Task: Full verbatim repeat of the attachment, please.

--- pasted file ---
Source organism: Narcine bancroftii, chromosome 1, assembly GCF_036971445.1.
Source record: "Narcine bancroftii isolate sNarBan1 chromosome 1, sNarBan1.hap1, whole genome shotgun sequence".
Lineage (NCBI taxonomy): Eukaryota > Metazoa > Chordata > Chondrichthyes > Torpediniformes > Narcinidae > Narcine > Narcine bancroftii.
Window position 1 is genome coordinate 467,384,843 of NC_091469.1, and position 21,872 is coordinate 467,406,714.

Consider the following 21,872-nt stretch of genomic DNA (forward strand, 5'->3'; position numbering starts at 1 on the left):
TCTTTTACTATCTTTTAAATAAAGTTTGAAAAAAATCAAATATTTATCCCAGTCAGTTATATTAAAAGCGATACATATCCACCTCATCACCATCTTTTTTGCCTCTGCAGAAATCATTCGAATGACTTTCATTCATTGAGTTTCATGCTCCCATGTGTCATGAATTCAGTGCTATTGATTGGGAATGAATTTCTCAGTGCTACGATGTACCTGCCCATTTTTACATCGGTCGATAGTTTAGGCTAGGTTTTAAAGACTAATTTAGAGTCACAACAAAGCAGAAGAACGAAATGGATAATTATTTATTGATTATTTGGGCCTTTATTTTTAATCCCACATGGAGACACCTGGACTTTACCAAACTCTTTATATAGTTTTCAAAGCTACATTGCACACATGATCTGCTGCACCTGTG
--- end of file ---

Source organism: Narcine bancroftii, chromosome 1, assembly GCF_036971445.1.
Source record: "Narcine bancroftii isolate sNarBan1 chromosome 1, sNarBan1.hap1, whole genome shotgun sequence".
Lineage (NCBI taxonomy): Eukaryota > Metazoa > Chordata > Chondrichthyes > Torpediniformes > Narcinidae > Narcine > Narcine bancroftii.
Window position 1 is genome coordinate 467,384,843 of NC_091469.1, and position 21,872 is coordinate 467,406,714.

Consider the following 21,872-nt stretch of genomic DNA (forward strand, 5'->3'; position numbering starts at 1 on the left):
TCTTTTACTATCTTTTAAATAAAGTTTGAAAAAAATCAAATATTTATCCCAGTCAGTTATATTAAAAGCGATACATATCCACCTCATCACCATCTTTTTTGCCTCTGCAGAAATCATTCGAATGACTTTCATTCATTGAGTTTCATGCTCCCATGTGTCATGAATTCAGTGCTATTGATTGGGAATGAATTTCTCAGTGCTACGATGTACCTGCCCATTTTTACATCGGTCGATAGTTTAGGCTAGGTTTTAAAGACTAATTTAGAGTCACAACAAAGCAGAAGAACGAAATGGATAATTATTTATTGATTATTTGGGCCTTTATTTTTAATCCCACATGGAGACACCTGGACTTTACCAAACTCTTTATATAGTTTTCAAAGCTACATTGCACACATGATCTGCTGCACCTGTG